It’s not every day that one of us finds ourselves locked in one of the rooms, heavily focused on a single device that comes in. Unless of course that device happens to take the job of many devices and it takes you awhile to peel away at its many layers. This round, that device happens to be Matricom’s new Arc Home Management System.
Sounds a bit fancy right? With a title like that, you’d expect big things out of it. Well, big things is what Matricom had in mind when they designed this guy. Because it takes on your entire home, providing it with routing, streaming, TV, automation, apps, security and more. Did I leave anything out? I most likely did, but we’ll discover it as we go because this is a long one (so get your coffee ready!).
The Arc itself looks like a cross between a standing router and possibly and external hard drive. It weighs in at just over 2 lbs and is pretty decent in size (that’s where I got the comparison of an external hard drive from). It’s not too large, but large enough to assume there is a lot of stuff going on inside of it.
It features an all plastic shell, stands upright (no other orientation), with all of the connections on the back side. They definitely put a lot of time into making sure it carried a unique look to it. It kind of reminds me of The Destroyer robot from the Thor movies.
The connections on the back include a number of interesting options. You start off with the WAN and LAN ports, where internet comes in and passes out to other wired devices (ie, PC, video game system, switch, etc). It only features two LAN ports since it wasn’t exactly made to replace a busy router so much as it was included as a feature to enhance the experience of the Arc in general, and to deliver their firewall specifications for added security. We will talk more about routing later.
There is an SD card slot for adding media with, as well as a tray that slides out to the right, revealing a 2.5-inch hard drive bay. Now that part is pretty cool (and explains some of the bulk in general). There are also two USB 2.0 ports for accessories or once again, adding media (external drives?). They really made sure you had a lot of options to pick from when it comes to bringing in your own content.
For your outputs, it supports HDMI 2.0 to your TV (or receiver), which allows it to output up to 4K@60p for all of your media. There is also a small 3.5 mm TRS connector labeled AV, which typically is for a converter that breaks out to analog AV connections. It doesn’t come with the adapter, so they are banking on the chance that most consumers now (finally) don’t require an analog connection. To the right of the USB ports is an optical out, in case you want to send sound separately to a receiver or soundbar.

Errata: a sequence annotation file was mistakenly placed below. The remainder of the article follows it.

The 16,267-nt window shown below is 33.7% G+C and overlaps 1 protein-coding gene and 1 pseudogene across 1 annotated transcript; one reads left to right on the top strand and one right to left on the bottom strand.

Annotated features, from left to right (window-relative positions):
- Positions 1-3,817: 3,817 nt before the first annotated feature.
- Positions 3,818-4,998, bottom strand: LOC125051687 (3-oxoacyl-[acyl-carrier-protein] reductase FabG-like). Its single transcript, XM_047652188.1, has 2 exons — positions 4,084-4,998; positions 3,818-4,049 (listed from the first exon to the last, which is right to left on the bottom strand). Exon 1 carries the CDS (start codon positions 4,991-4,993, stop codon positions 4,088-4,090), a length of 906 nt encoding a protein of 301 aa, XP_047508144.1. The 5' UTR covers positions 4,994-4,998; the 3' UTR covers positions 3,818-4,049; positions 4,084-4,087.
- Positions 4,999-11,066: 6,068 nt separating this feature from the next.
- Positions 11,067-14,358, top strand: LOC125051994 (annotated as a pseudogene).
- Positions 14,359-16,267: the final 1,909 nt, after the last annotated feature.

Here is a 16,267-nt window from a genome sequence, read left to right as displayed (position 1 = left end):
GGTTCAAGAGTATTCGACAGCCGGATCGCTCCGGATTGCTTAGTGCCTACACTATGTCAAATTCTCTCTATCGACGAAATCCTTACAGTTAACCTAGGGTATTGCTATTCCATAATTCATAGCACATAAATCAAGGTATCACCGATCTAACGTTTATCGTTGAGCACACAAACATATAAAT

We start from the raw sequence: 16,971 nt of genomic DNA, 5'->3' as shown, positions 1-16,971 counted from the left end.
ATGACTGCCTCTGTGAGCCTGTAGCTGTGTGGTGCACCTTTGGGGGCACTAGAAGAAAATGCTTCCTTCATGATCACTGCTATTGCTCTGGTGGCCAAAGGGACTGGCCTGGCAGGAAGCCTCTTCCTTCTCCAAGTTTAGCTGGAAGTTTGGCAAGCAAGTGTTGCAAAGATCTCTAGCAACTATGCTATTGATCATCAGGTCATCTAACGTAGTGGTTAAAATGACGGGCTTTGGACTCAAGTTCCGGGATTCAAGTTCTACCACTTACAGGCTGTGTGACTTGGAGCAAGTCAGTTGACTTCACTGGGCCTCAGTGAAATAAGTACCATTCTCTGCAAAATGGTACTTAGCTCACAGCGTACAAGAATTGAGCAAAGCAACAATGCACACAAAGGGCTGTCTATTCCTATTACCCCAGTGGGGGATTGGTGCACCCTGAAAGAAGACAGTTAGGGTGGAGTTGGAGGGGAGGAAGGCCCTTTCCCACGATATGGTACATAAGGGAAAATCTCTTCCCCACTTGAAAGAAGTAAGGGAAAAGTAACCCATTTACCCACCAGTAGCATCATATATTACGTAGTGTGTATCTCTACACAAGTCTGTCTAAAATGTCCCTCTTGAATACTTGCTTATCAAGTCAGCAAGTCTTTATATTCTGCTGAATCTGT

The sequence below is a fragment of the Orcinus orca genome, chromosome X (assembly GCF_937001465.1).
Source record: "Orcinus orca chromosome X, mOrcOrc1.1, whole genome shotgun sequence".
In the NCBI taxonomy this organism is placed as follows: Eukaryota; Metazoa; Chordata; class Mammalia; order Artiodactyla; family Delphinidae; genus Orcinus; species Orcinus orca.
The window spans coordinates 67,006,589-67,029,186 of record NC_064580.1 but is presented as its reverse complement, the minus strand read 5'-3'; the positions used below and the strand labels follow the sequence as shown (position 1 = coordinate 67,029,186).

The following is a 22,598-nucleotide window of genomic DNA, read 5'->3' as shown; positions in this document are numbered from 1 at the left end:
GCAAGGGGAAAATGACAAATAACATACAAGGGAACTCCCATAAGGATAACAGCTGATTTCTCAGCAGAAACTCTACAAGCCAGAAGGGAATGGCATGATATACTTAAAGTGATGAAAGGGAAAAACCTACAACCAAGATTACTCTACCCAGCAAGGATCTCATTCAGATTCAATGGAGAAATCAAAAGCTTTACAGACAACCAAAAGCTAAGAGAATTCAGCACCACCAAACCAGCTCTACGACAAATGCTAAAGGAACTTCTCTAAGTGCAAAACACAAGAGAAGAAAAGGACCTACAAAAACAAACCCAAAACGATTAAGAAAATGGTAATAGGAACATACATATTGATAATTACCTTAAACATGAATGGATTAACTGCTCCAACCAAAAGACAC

Finally, there is an on/off push button control, as well as a small pin-hole button to trigger WPS, for easily adding WiFi devices to your network with.
To sum things up, it does stuff, and whole lot of it.
Getting started is pretty easy. You plug it into the wall by your TV, run a HDMI cable (it comes with one) between the Arc and the TV, and insert an ethernet cable (also has one of those) into it coming from your modem or other source of internet (you can connect it to another router just fine).
Make sure your TV is on and set to the HDMI input you chose for the Arc. Press the power button in on the back and watch it boot up. The loading screen is dialed down a bit, reminding us of the old PSX/PS2 Gameshark accessories, but once you get past that, you get a full-color experience.
Follow the step-by-step instructions on the screen. It will guide you through choosing your language, timezone and then it will walk you through the important stuff. You will set up an admin/password for the Arc itself, and then you will do the same with the WiFi information by providing an SSID (network name) and password. The first of the two logins is for administering the settings of the Arc itself, and the latter of the two logins is for other devices to be able to see and connect to the WiFi networks it broadcasts.
Then you would set up an Arc account (this is like a Google or Apple account and separate from the admin login for the hardware itself). So as you can see, there are a lot of username/password combos you have to spill out, so make sure you are writing all of this down!
Finally, it will ask you to log into a Google account for added usability of the device (in other words, apps and Google Assistant). You can skip this step but it isn’t advised as you want to be able to make full use out of the Arc.
Once you finished all of that up, it will ask you to download an app to your Android or iOS device for extended use. Arc will reboot and might even find an update for its firmware to install. After all of that, you will find yourself on the home screen ready to roll.
The home screen looks a lot like a smart TV’s user interface in ways, crossed with an accessory like an Android box or Roku. It is very easy to move around it using the provided remote and the menu response/speed is fantastic. You find yourself moving all over the place without having to wait for things to load (which is always a large bonus).